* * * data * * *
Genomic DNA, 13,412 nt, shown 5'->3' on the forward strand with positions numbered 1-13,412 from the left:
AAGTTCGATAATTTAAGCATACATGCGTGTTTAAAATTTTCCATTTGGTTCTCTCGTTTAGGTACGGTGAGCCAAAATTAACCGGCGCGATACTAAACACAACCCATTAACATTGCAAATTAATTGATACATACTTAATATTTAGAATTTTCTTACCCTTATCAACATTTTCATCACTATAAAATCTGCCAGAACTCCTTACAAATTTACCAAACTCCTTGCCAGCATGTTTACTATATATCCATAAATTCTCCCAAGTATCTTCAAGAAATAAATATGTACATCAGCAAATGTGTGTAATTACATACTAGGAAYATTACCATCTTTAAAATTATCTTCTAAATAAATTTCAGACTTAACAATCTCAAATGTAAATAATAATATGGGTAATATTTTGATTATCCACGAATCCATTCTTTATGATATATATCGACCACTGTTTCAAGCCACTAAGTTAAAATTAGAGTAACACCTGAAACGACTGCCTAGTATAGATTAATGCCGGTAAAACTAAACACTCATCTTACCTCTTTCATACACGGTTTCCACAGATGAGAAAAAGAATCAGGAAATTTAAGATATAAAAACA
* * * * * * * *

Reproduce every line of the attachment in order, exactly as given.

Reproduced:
Genomic DNA, 13,412 nt, shown 5'->3' on the forward strand with positions numbered 1-13,412 from the left:
AAGTTCGATAATTTAAGCATACATGCGTGTTTAAAATTTTCCATTTGGTTCTCTCGTTTAGGTACGGTGAGCCAAAATTAACCGGCGCGATACTAAACACAACCCATTAACATTGCAAATTAATTGATACATACTTAATATTTAGAATTTTCTTACCCTTATCAACATTTTCATCACTATAAAATCTGCCAGAACTCCTTACAAATTTACCAAACTCCTTGCCAGCATGTTTACTATATATCCATAAATTCTCCCAAGTATCTTCAAGAAATAAATATGTACATCAGCAAATGTGTGTAATTACATACTAGGAAYATTACCATCTTTAAAATTATCTTCTAAATAAATTTCAGACTTAACAATCTCAAATGTAAATAATAATATGGGTAATATTTTGATTATCCACGAATCCATTCTTTATGATATATATCGACCACTGTTTCAAGCCACTAAGTTAAAATTAGAGTAACACCTGAAACGACTGCCTAGTATAGATTAATGCCGGTAAAACTAAACACTCATCTTACCTCTTTCATACACGGTTTCCACAGATGAGAAAAAGAATCAGGAAATTTAAGATATAAAAACA